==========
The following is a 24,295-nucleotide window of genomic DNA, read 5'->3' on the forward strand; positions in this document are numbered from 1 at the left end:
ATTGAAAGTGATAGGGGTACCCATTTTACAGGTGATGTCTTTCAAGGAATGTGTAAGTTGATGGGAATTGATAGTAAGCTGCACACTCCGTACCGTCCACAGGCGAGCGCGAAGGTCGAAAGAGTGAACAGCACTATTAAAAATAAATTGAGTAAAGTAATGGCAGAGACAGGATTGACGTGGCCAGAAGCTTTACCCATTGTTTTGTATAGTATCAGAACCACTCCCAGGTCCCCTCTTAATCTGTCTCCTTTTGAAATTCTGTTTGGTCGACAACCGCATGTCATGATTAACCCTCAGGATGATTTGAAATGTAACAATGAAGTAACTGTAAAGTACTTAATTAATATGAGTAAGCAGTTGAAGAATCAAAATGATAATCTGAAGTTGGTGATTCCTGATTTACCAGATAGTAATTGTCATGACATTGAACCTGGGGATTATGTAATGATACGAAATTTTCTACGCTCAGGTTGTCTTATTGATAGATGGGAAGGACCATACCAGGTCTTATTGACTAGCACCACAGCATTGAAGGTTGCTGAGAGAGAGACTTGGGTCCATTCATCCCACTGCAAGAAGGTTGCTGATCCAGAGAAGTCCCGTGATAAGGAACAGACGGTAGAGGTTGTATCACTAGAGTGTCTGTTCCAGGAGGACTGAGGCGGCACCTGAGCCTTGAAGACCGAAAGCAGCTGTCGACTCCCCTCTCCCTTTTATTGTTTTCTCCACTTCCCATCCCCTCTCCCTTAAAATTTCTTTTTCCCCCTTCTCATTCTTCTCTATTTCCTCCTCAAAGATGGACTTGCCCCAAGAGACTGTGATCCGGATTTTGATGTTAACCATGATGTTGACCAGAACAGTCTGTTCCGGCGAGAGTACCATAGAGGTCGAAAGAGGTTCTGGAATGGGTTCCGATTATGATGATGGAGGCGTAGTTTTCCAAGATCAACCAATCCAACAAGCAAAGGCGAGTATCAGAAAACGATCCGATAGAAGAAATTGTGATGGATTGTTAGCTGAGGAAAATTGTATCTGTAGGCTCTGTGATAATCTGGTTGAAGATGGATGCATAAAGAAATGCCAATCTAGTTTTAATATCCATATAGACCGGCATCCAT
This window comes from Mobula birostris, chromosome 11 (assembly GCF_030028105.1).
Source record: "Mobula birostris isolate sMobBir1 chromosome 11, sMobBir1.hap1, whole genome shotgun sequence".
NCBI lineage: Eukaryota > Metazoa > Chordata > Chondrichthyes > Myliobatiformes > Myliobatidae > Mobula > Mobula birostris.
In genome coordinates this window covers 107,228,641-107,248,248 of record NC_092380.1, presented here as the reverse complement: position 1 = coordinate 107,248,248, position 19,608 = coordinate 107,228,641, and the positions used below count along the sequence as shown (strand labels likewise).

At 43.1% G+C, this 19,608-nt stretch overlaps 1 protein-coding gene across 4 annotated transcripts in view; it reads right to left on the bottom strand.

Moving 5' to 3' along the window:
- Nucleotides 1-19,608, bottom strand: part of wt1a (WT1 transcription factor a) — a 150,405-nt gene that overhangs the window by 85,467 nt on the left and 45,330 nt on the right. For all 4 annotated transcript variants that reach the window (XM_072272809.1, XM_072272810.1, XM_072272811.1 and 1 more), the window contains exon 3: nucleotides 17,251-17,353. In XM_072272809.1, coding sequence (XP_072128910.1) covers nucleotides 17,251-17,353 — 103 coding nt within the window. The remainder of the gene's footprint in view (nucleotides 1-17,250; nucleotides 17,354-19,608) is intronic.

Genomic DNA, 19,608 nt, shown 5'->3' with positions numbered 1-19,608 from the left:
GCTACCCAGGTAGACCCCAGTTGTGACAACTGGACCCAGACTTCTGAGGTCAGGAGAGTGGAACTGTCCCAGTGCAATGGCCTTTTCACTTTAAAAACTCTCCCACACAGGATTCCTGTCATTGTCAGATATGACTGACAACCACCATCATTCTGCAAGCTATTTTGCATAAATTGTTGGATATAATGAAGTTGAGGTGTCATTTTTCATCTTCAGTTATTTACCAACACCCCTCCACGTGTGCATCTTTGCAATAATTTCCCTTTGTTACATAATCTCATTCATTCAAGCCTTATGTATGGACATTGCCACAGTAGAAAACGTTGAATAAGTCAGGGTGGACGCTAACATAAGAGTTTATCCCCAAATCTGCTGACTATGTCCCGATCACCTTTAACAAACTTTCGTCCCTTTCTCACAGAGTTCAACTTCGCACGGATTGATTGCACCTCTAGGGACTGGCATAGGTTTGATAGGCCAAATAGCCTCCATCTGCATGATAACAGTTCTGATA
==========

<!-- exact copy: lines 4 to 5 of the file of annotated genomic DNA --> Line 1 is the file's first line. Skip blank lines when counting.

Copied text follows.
Source record: "Mobula birostris isolate sMobBir1 chromosome 11, sMobBir1.hap1, whole genome shotgun sequence".
NCBI lineage: Eukaryota > Metazoa > Chordata > Chondrichthyes > Myliobatiformes > Myliobatidae > Mobula > Mobula birostris.